French President Francois Hollande is set to take the ax to his beleaguered government after it suffered humiliating losses in local elections in which the far-right National Front (FN) made historic gains.
The outcome of the first nationwide vote since Hollande was elected in 2012 was described as “Black Sunday” by one Socialist lawmaker.
The FN won control of 11 towns and was on track to claim more than 1,200 municipal council seats nationwide, its best ever showing at the grassroots level of French politics and a stunning vindication of leader Marine Le Pen’s efforts to extend its appeal.
It was also a night to savor for France’s main opposition, the center-right Union for a Popular Movement (UMP).
The party of former president Nicolas Sarkozy performed strongly across the country, seizing control of a string of towns and cities, including some once considered bastions of the left.
In a rare consolation for Hollande, the Socialists held on to control of Paris, where Anne Hidalgo, 54, will become the first female mayor of the French capital after a victory that was far more comfortable than anyone had expected.
But Limoges, a town that had been run by the left for 102 years, fell to the UMP, as did Toulouse, the Champagne capital Reims and Saint Etienne. A total of 155 towns with more than 9,000 residents swung from left to right.
“It has been a black Sunday,” said Socialist deputy Jean-Christophe Cambadelis.
The biggest towns won by the FN or FN-backed candidates were Beziers and Frejus in the south. The mayor’s seat in a district of Marseille was among eight others won on Sunday, adding to the FN’s first-round election victory in the northern town of Henin-Beaumont.
“We have moved onto a new level,” Le Pen claimed. “There is now a third major political force in our country.
“We will destroy this idea that the FN represents some sort of threat to the Republic. Our elected candidates will show that they are good mayors.”
Nationwide, the UMP and its allies took just under 46 percent of the votes cast, nationwide, the Socialists and other left-wing parties 40.5 percent and the FN and some smaller far right groups just under seven percent.
A ‘severe warning’
“We have had a very severe warning,” acknowledged Segolene Royal, Hollande’s former partner who is tipped for a return to government in the reshuffle that is expected to follow in the wake of the electoral rout.
The Socialists were not helped by a turnout estimated at around 62 percent of the electorate, which is low by French local election standards and was largely explained by large numbers of left-leaning voters staying at home.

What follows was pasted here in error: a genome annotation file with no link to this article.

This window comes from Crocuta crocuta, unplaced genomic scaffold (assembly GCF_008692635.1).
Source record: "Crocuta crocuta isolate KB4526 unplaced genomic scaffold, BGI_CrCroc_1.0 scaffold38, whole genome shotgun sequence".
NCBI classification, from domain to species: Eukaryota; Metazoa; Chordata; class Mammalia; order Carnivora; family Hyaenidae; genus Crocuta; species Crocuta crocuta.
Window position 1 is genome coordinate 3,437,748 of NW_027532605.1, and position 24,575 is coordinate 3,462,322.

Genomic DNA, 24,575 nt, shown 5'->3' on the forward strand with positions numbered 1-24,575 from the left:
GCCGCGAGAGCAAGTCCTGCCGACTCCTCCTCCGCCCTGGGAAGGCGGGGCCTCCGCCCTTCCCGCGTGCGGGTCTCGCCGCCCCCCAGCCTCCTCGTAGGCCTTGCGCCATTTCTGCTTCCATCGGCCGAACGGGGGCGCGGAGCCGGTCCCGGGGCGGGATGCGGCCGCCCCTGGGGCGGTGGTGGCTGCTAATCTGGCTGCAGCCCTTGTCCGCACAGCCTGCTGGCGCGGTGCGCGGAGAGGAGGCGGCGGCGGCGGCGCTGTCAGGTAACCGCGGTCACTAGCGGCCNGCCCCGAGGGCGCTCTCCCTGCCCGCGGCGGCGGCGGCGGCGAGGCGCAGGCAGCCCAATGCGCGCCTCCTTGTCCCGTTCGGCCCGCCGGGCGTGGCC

The low turnout had pointed to a close contest in Paris.
But, in the end, Hidalgo emerged as a comfortable winner in her battle with former UMP minister Nathalie Kosciusko-Morizet to join a very small club of women in charge of major cities around the world.
The FN’s success at these elections has been widely interpreted as reflecting exasperation among voters with the Hollande government.
The Socialists’ failure to get a stagnant economy moving and reverse the upward march of unemployment is seen as having aggravated anger over other issues, such as crime and immigration, and increased disillusionment with mainstream politicians of all stripes.
Prime Minister Jean-Marc Ayrault is widely expected to be made the principal scapegoat for the government’s failures when Hollande takes stock on Monday morning.
“The message the voters have sent is very clear and must be clearly heard,” Ayrault said.
Popular Interior Minister Manuel Valls, who has broad appeal across the political spectrum, is the favourite to replace him.
Adding a bit of soap opera drama to proceedings is the likelihood of a comeback by Royal following the president’s separation from girlfriend Valerie Trierweiler in January.
Trierweiler, who was dumped after it emerged Hollande was having an affair with actress Julie Gayet, had reportedly wielded a veto over Royal’s mooted inclusion in Hollande’s first cabinet.
Now however, the mother of Hollande’s four children is being tipped to get a major new portfolio spanning education, science and youth.
The FN meanwhile faces a test of its ability to run the towns it has won. That has generally not been the case when the party has secured a handful of mayoral positions in the past.
Le Pen, who has made strenuous efforts to forge a new, more respectable image for the party founded by her father Jean-Marie, is looking to establish a local base that will allow the FN to prove it is more than a protest movement in the run-up to the 2017 presidential election.
Le Pen, who took over the FN leadership in 2011, has been credited with broadening the appeal of a party regarded as taboo by many voters in light of her father’s repeated convictions for Holocaust denial and inciting racial hatred.